Well, it’s I guess it’s more regular than people think. And, you know, this case, you know, and agility was a fake social light. And, you know, as you said, you know, being a fake socialite is not really a crime. It’s not in the penal code. Okay, you can, I mean, maybe it’s a crime in the eyes, or both, and both real social lights. And Delvey was convicted of larceny. And another count, oh, I think attempted grand grand larceny, grand larceny, just meet me just like regular larceny. But, you know, you’re accused of stealing more than, you know, more and more money, more more, more things. Attempted grand larceny that she was convicted of, you know, obviously, it was something that she wasn’t, she didn’t succeed. You know, but yet, you know, if you try to do something criminal, and you don’t succeed, unfortunately, that doesn’t mean that you get to go scot free, you get, you know, you get convicted of an attempt. And that’s what happened to her. And, you know, so you might think, and I don’t know, Michael, I am sure that our audience might contain a fair number of real and fake socialites. But for everyone else, you might think, well, you know, how is this going to be relevant to my case, in my situation, it might not be unless you are, indeed, fake socialite. But we all, you know, unfortunately, we all know, or we get into the situations when, you know, some old criminal record might be something that could present a problem in the future, and especially for those of us who do not have a status here, you know, if you try to get a green card, if you tried to get citizenship, a lot of people would find out that even something as small, as you know, a misdemeanor that might not carry you into jail sentence might have been grounds for the government to deny your green card or deny your citizenship.

Michael Levitis  07:42

So as a matter of fact, Yakob, we had a whole session before, on what happens if you have a criminal record, no matter how small a convention, even maybe a misdemeanor can affect your immigration case. So you better be super careful. And stay away from bad crowds, bad places, if you’re waiting for a hearing on your immigration status, right?

Yakov Spektor  08:02

Absolutely. It just, it just makes sense. I mean, forget, you know, forget about becoming a citizen, the government might try to deport you for something like this. Yeah.

Michael Levitis  08:12

And that’s, that’s what we’re trying to do now with Anna. So what do you think? Does she have a chance at the such such a substantial charges of felony after spending four years in prison? Do you think she has a chance of getting a legal status in America?

Yakov Spektor  08:31

So well, the case is still ongoing. There’s not much information, but you know, I could parse it. You know, I’ve been I’ve been doing immigration law for more than 15 years. It’s, you know, I have had my fair share of cases when someone was fighting his or hers permutation of the criminal record. And yeah, it’s, it’s, it’s more, it’s more common than people might think. Yeah. And, you know, they, they might serve their jail sentence or a prison sentence, in case of something more serious, like, and Adobe’s criminal conviction was one, which was a felony, she had to do more than one year in prison that made it a felony, and probably onto the eyes of immigration law. It made it you know, she, she was guilty of something called an aggravated felony. Okay. That’s for, you know, that’s for particular the serious crimes and grand larceny, unfortunately, would qualify. And so you do your you pay your debt to society, you you get released from prison, maybe early like annadelle region. And then to your dismay and chagrin, you find out that you’re not done yet. You you get you get placed in an immigration jail, which is, which is oftentimes not that much different from regular jail actually.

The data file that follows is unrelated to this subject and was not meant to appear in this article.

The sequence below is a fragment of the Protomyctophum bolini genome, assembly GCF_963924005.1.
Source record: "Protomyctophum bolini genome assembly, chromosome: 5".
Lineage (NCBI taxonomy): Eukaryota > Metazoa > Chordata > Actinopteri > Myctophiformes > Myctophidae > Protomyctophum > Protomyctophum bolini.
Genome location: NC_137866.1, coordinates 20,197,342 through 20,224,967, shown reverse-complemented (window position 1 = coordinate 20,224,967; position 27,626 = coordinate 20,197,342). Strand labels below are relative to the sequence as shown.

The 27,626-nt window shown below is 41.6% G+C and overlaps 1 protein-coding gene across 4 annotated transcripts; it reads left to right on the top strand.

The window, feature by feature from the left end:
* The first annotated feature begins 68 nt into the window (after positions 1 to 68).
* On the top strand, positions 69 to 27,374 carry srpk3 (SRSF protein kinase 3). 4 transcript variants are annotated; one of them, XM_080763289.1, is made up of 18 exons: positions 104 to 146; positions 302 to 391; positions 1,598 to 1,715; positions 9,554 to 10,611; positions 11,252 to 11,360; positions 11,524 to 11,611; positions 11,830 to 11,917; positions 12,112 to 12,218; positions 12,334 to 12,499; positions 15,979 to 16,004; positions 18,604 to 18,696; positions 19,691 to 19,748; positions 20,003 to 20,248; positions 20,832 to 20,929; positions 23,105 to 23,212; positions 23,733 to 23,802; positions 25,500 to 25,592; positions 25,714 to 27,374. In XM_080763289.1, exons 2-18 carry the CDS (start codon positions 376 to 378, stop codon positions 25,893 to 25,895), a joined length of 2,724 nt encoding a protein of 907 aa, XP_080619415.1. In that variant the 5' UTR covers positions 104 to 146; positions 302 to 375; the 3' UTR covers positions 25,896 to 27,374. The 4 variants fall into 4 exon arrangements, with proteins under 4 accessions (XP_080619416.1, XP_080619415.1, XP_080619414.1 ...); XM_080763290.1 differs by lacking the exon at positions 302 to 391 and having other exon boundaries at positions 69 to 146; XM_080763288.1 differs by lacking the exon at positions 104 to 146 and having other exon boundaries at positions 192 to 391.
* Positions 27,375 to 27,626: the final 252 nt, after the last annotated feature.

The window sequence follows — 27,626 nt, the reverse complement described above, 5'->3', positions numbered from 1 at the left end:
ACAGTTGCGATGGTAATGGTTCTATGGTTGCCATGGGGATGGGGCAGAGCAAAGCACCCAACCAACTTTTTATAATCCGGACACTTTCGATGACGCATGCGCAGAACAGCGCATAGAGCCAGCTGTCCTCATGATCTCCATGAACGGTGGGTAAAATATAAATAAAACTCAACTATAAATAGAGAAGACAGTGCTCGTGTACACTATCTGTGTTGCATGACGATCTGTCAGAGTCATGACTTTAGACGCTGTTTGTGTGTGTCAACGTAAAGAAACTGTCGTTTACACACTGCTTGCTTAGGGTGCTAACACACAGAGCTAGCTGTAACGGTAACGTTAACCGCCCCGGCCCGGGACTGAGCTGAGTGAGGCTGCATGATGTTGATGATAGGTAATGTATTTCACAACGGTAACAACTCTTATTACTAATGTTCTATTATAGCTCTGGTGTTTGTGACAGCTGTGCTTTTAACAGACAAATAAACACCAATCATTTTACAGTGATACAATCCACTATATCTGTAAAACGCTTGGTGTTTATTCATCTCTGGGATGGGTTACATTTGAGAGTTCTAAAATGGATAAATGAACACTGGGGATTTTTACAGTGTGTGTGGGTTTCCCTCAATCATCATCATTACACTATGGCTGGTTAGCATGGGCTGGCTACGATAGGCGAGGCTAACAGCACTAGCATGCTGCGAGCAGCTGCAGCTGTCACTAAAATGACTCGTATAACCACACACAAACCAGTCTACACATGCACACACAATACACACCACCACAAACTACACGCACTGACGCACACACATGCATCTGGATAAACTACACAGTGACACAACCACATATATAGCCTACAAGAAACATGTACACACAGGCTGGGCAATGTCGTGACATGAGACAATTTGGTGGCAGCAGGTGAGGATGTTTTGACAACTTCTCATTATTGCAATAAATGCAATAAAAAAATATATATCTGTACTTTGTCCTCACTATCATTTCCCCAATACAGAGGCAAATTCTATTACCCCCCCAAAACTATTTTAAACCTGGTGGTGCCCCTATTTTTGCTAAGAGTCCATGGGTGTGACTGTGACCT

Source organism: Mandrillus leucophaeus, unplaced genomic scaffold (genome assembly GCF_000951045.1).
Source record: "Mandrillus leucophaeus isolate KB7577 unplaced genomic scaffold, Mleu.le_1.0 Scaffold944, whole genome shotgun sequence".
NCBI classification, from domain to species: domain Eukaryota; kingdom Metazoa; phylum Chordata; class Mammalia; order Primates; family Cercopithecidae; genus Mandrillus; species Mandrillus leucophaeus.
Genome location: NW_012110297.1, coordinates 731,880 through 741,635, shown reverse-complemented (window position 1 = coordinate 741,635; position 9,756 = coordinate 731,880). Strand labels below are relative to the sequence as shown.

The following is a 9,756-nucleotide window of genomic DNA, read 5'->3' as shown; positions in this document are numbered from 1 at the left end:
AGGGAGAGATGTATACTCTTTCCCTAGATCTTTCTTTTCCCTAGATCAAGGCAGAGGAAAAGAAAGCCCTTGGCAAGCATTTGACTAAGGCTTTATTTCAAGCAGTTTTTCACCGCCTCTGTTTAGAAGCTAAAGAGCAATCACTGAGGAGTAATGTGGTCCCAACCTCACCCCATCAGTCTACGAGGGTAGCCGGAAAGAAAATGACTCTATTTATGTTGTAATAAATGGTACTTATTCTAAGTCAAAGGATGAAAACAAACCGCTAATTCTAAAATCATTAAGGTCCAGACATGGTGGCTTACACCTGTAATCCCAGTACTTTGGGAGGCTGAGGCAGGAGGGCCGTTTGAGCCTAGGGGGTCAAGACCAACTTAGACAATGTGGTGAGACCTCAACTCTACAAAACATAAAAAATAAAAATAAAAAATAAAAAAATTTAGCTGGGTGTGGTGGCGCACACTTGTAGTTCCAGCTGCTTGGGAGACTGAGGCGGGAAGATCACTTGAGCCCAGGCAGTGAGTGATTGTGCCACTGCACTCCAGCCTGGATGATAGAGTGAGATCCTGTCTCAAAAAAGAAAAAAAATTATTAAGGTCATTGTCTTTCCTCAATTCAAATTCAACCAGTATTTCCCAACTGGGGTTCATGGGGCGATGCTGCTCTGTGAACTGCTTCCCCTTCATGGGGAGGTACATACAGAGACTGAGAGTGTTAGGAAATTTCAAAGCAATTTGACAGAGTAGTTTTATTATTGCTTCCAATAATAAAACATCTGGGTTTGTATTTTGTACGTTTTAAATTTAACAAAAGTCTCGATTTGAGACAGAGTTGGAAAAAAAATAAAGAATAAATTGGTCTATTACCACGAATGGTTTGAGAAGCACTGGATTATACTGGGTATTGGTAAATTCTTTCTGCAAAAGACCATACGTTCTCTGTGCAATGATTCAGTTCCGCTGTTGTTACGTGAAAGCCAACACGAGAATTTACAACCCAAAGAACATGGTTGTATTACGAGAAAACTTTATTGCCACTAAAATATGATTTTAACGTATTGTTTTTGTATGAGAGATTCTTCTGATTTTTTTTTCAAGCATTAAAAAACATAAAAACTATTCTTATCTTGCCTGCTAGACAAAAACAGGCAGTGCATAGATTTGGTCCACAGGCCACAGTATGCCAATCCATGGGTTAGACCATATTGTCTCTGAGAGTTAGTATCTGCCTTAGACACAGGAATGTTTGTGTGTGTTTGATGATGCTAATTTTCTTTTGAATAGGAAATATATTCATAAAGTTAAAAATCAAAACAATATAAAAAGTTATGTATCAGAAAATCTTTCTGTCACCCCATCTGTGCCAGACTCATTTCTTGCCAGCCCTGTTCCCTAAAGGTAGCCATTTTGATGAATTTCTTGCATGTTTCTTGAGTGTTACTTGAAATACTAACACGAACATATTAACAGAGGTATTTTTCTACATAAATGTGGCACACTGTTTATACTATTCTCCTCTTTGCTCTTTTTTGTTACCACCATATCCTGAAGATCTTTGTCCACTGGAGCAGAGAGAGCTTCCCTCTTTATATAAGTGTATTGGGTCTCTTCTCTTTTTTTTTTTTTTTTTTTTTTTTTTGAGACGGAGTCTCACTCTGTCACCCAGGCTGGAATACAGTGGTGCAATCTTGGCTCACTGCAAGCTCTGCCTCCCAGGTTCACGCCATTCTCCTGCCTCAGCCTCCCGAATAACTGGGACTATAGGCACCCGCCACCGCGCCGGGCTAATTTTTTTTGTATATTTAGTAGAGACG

Michael Levitis  10:00

probably much worse right?

Yakov Spektor  10:01

It’s pretty much the same as the federal government. Oftentimes what they would do, they would simply lease space from stage penitentiary. So essentially, you are in jail. Now fighting deportation,

Michael Levitis  10:15

by the way, that sounds horrible. That’s very unfair. She did her time. Right? She, like you said, pay her debt back to society. And then she’s placed back in jail. I know it’s for immigration. But still, they should there should be a mechanism to combine both into one. Well, in my opinion,

Yakov Spektor  10:36

the idea is that she’s going to be getting deported, she wouldn’t be spending a lot of time in jail. But if you’re if you want to fight deportation, then, you know, then the question is, is the government going to release you? While your case is ongoing? And this is where Anna found herself? In that particular predicament, as you said, she spent what 17 months in immigration? Yeah, that means that she, she wasn’t getting a bond, the government was not releasing her because they were deeming her flight risk. And it’s a very interesting case, because the government’s later on changed their mind.

Michael Levitis  11:15

Yeah. How was that? What what do you think happened? Why do you think finally they said, Okay, $10,000 bail bond, and an ankle ankle bracelet, you can go?